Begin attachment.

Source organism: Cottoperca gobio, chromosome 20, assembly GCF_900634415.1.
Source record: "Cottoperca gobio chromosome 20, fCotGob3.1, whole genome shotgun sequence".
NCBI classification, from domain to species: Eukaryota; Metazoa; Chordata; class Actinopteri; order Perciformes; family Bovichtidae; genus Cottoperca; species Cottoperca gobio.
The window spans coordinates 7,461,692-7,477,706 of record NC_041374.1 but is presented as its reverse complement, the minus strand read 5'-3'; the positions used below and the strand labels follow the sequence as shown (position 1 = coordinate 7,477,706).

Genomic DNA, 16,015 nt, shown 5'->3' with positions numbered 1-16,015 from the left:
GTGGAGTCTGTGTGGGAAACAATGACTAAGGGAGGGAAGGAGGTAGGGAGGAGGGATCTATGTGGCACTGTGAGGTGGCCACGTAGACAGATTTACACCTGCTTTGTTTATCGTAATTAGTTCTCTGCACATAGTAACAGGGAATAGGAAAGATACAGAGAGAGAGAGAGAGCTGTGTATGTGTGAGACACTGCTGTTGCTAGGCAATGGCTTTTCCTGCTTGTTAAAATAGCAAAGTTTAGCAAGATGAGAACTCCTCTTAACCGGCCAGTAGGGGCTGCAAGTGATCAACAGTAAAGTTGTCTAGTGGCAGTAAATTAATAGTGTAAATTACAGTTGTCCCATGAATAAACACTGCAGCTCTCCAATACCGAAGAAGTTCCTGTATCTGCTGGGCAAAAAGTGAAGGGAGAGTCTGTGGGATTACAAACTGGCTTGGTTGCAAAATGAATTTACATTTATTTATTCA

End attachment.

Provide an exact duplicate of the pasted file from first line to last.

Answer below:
Source organism: Cottoperca gobio, chromosome 20, assembly GCF_900634415.1.
Source record: "Cottoperca gobio chromosome 20, fCotGob3.1, whole genome shotgun sequence".
NCBI classification, from domain to species: Eukaryota; Metazoa; Chordata; class Actinopteri; order Perciformes; family Bovichtidae; genus Cottoperca; species Cottoperca gobio.
The window spans coordinates 7,461,692-7,477,706 of record NC_041374.1 but is presented as its reverse complement, the minus strand read 5'-3'; the positions used below and the strand labels follow the sequence as shown (position 1 = coordinate 7,477,706).

Genomic DNA, 16,015 nt, shown 5'->3' with positions numbered 1-16,015 from the left:
GTGGAGTCTGTGTGGGAAACAATGACTAAGGGAGGGAAGGAGGTAGGGAGGAGGGATCTATGTGGCACTGTGAGGTGGCCACGTAGACAGATTTACACCTGCTTTGTTTATCGTAATTAGTTCTCTGCACATAGTAACAGGGAATAGGAAAGATACAGAGAGAGAGAGAGAGCTGTGTATGTGTGAGACACTGCTGTTGCTAGGCAATGGCTTTTCCTGCTTGTTAAAATAGCAAAGTTTAGCAAGATGAGAACTCCTCTTAACCGGCCAGTAGGGGCTGCAAGTGATCAACAGTAAAGTTGTCTAGTGGCAGTAAATTAATAGTGTAAATTACAGTTGTCCCATGAATAAACACTGCAGCTCTCCAATACCGAAGAAGTTCCTGTATCTGCTGGGCAAAAAGTGAAGGGAGAGTCTGTGGGATTACAAACTGGCTTGGTTGCAAAATGAATTTACATTTATTTATTCA